Blair says he's only worth a fifth of estimates

Tony Blair says £100m estimates of his fortune are grossly exaggerated

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Philip Gould Lecture

Tony Blair told Labour Party supporters that estimates which claimed he was worth £100 million were way off the mark. He said he was worth less than a fifth of that, and that he hadn't been chasing money since leaving power, but doing what he felt was important.

So where has the confusion come from?



The Daily Mirror reported that the claims emerged when Blair gave a speech marking 20 years since he became Labour leader. He was questioned by the audience about his considerable business interests.

In the seven years since he was Prime Minister, Blair said his focus had been on making a difference not making money, and that reports of his wealth were exaggerated. He added that he spends two thirds of his time doing unpaid work.

Where did the figures come from?

The difference between the estimates and the reality have some simple origins. It's partly due to the Blair family's property empire of nine homes. This has been well-documented, and is usually considered to be part of his fortune.

The Daily Telegraph calculates that this alone is worth around £25 million - as it has been substantially boosted by rising property prices. However, it's worth pointing out that Blair's name is not on the deeds of these properties, including those bought for his children, so technically he could be discounting this from his estimates of his net worth.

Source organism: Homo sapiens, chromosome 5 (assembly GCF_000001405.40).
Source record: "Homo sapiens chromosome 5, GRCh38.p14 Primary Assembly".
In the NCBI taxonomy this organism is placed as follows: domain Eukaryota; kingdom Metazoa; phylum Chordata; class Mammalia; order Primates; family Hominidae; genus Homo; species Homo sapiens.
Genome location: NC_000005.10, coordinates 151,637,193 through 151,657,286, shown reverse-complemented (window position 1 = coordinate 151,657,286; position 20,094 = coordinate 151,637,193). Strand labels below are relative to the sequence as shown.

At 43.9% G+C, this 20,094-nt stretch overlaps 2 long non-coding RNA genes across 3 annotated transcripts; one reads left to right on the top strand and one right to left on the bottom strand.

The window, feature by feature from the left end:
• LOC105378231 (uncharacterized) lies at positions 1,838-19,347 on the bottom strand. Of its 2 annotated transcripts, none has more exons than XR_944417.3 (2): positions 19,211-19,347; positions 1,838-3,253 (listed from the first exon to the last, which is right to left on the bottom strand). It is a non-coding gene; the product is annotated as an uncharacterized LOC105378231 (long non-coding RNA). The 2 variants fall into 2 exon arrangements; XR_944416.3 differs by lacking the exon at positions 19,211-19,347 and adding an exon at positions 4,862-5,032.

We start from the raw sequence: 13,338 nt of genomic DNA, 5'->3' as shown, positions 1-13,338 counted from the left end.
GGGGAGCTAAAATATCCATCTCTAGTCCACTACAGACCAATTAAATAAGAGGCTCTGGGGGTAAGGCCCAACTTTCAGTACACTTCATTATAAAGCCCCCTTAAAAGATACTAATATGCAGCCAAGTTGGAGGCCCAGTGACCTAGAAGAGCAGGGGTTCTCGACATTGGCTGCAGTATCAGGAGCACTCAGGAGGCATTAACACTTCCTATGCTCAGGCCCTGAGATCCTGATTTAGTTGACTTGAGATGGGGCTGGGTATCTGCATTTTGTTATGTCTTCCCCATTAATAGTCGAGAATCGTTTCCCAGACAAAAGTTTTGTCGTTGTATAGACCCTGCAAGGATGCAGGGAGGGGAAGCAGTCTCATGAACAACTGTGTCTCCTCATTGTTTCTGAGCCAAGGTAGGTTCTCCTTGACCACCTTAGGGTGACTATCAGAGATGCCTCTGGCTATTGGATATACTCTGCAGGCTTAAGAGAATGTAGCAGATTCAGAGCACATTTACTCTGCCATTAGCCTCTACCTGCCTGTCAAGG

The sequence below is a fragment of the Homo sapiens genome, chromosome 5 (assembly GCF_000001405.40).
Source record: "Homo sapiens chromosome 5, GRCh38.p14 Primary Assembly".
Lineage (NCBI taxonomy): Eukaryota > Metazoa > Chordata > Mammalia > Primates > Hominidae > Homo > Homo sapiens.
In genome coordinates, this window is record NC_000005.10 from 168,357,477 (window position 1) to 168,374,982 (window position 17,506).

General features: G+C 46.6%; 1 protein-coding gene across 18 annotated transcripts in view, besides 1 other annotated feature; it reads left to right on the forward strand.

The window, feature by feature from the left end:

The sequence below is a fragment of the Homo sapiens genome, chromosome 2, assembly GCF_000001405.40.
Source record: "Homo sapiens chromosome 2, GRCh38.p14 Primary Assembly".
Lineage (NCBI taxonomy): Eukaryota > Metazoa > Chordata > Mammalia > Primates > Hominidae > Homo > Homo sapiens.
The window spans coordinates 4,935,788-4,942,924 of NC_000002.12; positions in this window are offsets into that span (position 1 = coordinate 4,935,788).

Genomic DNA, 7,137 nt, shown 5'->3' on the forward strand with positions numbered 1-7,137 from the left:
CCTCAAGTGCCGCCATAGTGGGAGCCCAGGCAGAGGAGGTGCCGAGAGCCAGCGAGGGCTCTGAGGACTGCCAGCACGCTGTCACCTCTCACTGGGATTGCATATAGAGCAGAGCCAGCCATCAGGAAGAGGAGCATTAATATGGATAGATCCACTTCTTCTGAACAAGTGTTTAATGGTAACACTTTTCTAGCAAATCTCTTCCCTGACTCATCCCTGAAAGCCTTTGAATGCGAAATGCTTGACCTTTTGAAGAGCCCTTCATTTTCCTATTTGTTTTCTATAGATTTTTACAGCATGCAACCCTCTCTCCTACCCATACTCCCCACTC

Estimates also come from substantial media coverage of his earnings. As well as all his charitable and diplomatic work since leaving government, Blair has also had a number of commercial roles, including advising JP Morgan and Zurich international. His remuneration for that is not public, but cannot be dismissed.

He is also reportedly a prolific speech-giver and makes regular public appearances, which are said to earn him up to £250,000 a time. The combination of all this paid work has given rise to the bulk of the estimates of his worth.

However, Blair pointed out that he has to pay a staff of 200 people, so we cannot assume he keeps every penny. Then there is the cost of travelling around the world for work. This gives weight to Blair's claims that £100 million is a gross exaggeration.

Should we care?

Even if the estimates were correct, there are those who would argue that it's nothing new for senior politicians to be worth a penny or two. In 2012, Wealth-X estimated David Cameron's fortune at around £4 million, and before the re-shuffle, the cabinet's combined net worth was thought to be almost £70 million.

Meanwhile, while they have a long way to go to rival Blair's fortune, the same study found that Nick Clegg was worth around £2 million - and Ed Miliband and his brother David are worth around £1.9 million each.

It seems that those who are outraged at the wealth of politicians and the earning power of former politicians - whatever their political persuasion - are going to spend much of their life in a state of apoplexy.

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